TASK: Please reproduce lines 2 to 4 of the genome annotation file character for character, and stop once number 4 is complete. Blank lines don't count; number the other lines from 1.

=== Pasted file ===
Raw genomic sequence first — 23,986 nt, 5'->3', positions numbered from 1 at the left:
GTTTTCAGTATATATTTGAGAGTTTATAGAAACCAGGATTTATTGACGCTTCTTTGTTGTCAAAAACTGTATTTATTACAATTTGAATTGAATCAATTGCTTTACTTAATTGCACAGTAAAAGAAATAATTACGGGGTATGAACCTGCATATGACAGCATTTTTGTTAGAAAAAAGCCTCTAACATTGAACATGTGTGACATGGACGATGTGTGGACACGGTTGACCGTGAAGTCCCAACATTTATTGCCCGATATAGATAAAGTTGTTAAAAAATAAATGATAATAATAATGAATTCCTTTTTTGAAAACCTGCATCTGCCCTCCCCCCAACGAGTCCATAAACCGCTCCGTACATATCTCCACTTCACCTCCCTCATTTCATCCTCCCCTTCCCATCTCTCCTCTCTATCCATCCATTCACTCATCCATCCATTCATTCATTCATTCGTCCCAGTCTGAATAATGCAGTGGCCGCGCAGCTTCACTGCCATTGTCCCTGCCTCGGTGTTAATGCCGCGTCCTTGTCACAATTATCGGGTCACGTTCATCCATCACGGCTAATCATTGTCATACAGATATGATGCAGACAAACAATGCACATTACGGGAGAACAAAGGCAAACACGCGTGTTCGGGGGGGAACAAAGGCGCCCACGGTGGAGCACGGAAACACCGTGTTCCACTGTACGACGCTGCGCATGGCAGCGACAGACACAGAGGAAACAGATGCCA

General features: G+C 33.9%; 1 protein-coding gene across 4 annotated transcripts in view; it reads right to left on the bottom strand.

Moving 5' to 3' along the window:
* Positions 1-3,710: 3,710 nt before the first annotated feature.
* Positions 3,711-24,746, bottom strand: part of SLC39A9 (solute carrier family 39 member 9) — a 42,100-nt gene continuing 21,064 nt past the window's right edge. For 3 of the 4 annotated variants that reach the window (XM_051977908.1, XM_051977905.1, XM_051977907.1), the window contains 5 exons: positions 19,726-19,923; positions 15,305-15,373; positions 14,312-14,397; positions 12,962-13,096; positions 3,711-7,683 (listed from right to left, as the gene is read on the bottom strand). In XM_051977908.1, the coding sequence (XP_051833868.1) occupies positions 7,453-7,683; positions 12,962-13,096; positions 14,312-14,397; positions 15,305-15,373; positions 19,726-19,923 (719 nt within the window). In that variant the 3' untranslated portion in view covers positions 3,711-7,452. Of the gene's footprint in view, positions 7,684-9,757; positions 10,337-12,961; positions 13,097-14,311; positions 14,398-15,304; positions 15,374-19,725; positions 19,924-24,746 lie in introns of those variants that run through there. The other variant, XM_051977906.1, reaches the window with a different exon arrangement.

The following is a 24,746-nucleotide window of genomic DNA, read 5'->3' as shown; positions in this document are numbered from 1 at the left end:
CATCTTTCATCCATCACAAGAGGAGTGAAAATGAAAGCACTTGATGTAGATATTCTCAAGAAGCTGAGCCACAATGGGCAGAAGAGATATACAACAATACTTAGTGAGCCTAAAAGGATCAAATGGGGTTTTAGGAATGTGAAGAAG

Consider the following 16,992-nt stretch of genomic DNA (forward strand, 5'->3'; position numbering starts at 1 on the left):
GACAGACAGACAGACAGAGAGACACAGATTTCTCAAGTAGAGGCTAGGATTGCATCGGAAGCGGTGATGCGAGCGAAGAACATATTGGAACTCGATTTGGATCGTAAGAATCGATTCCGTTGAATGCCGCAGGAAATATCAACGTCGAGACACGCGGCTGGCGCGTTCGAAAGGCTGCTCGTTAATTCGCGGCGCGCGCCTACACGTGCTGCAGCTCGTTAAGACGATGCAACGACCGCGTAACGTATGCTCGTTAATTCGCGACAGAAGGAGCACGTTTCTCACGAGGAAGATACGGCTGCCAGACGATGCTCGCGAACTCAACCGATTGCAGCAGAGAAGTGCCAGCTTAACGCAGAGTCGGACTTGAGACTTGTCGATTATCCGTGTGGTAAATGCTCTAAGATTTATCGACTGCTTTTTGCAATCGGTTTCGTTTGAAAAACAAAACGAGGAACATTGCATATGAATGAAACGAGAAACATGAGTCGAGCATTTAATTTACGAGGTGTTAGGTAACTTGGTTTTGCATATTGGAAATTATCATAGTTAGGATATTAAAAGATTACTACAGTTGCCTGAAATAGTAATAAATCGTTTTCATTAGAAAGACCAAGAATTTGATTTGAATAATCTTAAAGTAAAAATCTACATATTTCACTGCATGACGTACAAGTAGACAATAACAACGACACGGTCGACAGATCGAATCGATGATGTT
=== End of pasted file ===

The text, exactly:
GTTTTCAGTATATATTTGAGAGTTTATAGAAACCAGGATTTATTGACGCTTCTTTGTTGTCAAAAACTGTATTTATTACAATTTGAATTGAATCAATTGCTTTACTTAATTGCACAGTAAAAGAAATAATTACGGGGTATGAACCTGCATATGACAGCATTTTTGTTAGAAAAAAGCCTCTAACATTGAACATGTGTGACATGGACGATGTGTGGACACGGTTGACCGTGAAGTCCCAACATTTATTGCCCGATATAGATAAAGTTGTTAAAAAATAAATGATAATAATAATGAATTCCTTTTTTGAAAACCTGCATCTGCCCTCCCCCCAACGAGTCCATAAACCGCTCCGTACATATCTCCACTTCACCTCCCTCATTTCATCCTCCCCTTCCCATCTCTCCTCTCTATCCATCCATTCACTCATCCATCCATTCATTCATTCATTCGTCCCAGTCTGAATAATGCAGTGGCCGCGCAGCTTCACTGCCATTGTCCCTGCCTCGGTGTTAATGCCGCGTCCTTGTCACAATTATCGGGTCACGTTCATCCATCACGGCTAATCATTGTCATACAGATATGATGCAGACAAACAATGCACATTACGGGAGAACAAAGGCAAACACGCGTGTTCGGGGGGGAACAAAGGCGCCCACGGTGGAGCACGGAAACACCGTGTTCCACTGTACGACGCTGCGCATGGCAGCGACAGACACAGAGGAAACAGATGCCA

General features: G+C 33.9%; 1 protein-coding gene across 4 annotated transcripts in view; it reads right to left on the bottom strand.

Moving 5' to 3' along the window: